The essence of a culture is not its artifacts, tools, or other tangible cultural elements but how the members of the group interpret, use, and perceive them. It is the values, symbols, interpretations, and perspectives that distinguish one people from another in modernized societies; it is not material objects and other tangible aspects of human societies. People within a culture usually interpret the meaning of symbols, artifacts, and behaviors in the same or in similar ways (p. 8).
Traditionally in the educational setting, culture describes the backgrounds of students and how they learn. It should also take into consideration students’ implicit and explicit funds of knowledge, ways of speaking, traditions, and backgrounds.
It is important to recognize that we all have culture; culture is not limited to people of color. A common struggle for dominant culture educators (i.e., European ancestry / White) is to be able to name and identify their own cultural identity (Milner, 2010; Tatum, 1997). It is also a reality that people whose culture is different than the dominant culture may struggle with their cultural identity, for example regarding assimilation and adaptation. Recommended tools for educators exploring their cultural identity (Rodriguez & Stinnette, 1998) include the Who am I? Cultural Identity Reflection or the Personal Cultural Introspection. In addition, completing a Cultural Autobiography deepens the introspection as it allows a person to reflect on how culture has impacted them throughout their life and in the workplace.
Defining Culturally Relevant and Responsive Pedagogy
Ladson-Billings (2008) defined culturally relevant pedagogy as, “a pedagogy that empowers students intellectually, socially, emotionally, and politically by using cultural referents to impart knowledge, skills, and attitudes” (p. 20). There are three tenets of culturally relevant pedagogy that were suggested by Ladson-Billings (2008): 1) student success; 2) the use of cultural referents; and 3) allowing students to question the status quo. Culturally relevant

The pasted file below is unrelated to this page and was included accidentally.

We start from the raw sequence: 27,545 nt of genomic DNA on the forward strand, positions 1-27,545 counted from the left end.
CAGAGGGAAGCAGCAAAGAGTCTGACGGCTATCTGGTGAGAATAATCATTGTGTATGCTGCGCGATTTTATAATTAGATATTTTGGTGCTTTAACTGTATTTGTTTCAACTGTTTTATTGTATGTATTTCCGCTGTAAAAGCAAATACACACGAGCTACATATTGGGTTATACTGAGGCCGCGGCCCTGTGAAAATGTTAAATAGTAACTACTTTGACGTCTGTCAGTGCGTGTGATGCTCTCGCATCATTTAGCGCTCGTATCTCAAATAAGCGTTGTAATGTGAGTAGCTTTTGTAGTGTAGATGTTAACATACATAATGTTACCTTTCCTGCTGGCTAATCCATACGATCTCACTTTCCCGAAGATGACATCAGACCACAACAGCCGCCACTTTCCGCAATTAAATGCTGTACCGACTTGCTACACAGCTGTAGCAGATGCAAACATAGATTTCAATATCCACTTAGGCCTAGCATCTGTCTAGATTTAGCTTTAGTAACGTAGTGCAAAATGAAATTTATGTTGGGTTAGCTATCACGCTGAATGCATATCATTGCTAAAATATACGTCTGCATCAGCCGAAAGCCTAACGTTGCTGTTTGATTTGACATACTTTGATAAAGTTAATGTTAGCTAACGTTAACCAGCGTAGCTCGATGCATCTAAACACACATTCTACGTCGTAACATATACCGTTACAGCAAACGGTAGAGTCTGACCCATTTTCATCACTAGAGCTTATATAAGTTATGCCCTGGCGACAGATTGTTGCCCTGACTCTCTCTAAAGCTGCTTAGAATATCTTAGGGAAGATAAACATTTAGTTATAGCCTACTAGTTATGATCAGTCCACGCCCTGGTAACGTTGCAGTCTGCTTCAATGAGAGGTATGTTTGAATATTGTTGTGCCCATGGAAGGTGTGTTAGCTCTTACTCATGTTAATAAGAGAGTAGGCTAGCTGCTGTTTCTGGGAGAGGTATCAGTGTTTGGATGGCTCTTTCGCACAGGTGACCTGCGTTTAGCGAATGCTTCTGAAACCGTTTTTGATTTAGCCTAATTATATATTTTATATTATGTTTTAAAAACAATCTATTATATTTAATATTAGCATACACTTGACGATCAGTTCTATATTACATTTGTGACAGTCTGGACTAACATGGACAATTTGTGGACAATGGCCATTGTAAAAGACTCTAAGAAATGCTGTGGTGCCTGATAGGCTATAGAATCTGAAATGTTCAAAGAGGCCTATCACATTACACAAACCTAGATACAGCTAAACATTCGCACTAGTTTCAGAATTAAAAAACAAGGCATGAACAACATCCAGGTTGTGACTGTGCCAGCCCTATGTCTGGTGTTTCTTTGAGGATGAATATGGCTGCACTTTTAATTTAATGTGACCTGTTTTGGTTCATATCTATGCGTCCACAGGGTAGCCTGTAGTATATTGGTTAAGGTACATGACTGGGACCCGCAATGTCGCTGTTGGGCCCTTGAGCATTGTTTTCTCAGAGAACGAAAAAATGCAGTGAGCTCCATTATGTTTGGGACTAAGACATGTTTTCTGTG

teaching requires teachers to have a laser-like focus on student success, as ultimately the goal of CRP is to improve student learning. Culturally relevant practitioners start with a learner’s perspective on instruction and recognize that the learner’s perspective is intimately tied to the learner’s cultural background, family structure, and identity. The role of the teacher is to design learning experiences that capture and engage all learners across culturally, racially, and linguistically diverse backgrounds. The teacher is expected to question societal norms and also to allow students the opportunity to question the status quo, which will help students to develop critical consciousness.
Our choice to identify these goals as both culturally relevant and responsive pedagogy came from our recognition that one cannot be addressed without the other. For example, whereas relevancy is having instruction and curriculum current to the cultures that one is teaching, being responsive is defined as reacting quickly and positively to a situation where culture is involved (Gay, 2000; Ladson-Billings, 2014).
The vision of CRRP is to create an educational system that focuses on the broad academic needs of underserved students, to bridge relationships between students, teachers, and families and to make curricula and pedagogy more responsive to student intellectual development.
CRRP supports progress towards the following four goals:
Curriculum and instruction that is challenging and culturally relevant.
P-12 educators who demonstrate high expectations for students.
Participation in educational opportunities which are not predictable by race or poverty.
Professionalize and operationalize the practice of being a culturally relevant and responsive educator.